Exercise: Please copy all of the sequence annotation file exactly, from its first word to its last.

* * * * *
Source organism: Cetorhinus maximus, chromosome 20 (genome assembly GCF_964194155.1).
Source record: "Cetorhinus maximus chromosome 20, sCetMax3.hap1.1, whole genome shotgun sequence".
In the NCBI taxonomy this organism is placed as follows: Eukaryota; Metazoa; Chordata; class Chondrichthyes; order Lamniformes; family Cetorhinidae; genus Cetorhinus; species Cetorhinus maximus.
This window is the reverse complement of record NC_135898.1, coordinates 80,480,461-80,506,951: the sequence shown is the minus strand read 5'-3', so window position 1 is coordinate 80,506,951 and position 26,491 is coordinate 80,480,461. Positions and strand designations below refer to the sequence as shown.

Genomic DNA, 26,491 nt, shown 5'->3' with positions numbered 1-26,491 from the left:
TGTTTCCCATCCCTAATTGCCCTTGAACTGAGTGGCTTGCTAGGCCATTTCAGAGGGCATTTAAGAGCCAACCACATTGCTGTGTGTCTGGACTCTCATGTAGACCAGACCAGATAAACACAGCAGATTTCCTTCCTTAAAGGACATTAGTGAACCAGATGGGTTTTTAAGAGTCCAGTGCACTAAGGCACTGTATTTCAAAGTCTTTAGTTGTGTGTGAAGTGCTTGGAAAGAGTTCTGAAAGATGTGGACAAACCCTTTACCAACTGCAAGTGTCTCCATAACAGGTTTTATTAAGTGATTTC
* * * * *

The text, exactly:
Source organism: Cetorhinus maximus, chromosome 20 (genome assembly GCF_964194155.1).
Source record: "Cetorhinus maximus chromosome 20, sCetMax3.hap1.1, whole genome shotgun sequence".
In the NCBI taxonomy this organism is placed as follows: Eukaryota; Metazoa; Chordata; class Chondrichthyes; order Lamniformes; family Cetorhinidae; genus Cetorhinus; species Cetorhinus maximus.
This window is the reverse complement of record NC_135898.1, coordinates 80,480,461-80,506,951: the sequence shown is the minus strand read 5'-3', so window position 1 is coordinate 80,506,951 and position 26,491 is coordinate 80,480,461. Positions and strand designations below refer to the sequence as shown.

Genomic DNA, 26,491 nt, shown 5'->3' with positions numbered 1-26,491 from the left:
TGTTTCCCATCCCTAATTGCCCTTGAACTGAGTGGCTTGCTAGGCCATTTCAGAGGGCATTTAAGAGCCAACCACATTGCTGTGTGTCTGGACTCTCATGTAGACCAGACCAGATAAACACAGCAGATTTCCTTCCTTAAAGGACATTAGTGAACCAGATGGGTTTTTAAGAGTCCAGTGCACTAAGGCACTGTATTTCAAAGTCTTTAGTTGTGTGTGAAGTGCTTGGAAAGAGTTCTGAAAGATGTGGACAAACCCTTTACCAACTGCAAGTGTCTCCATAACAGGTTTTATTAAGTGATTTC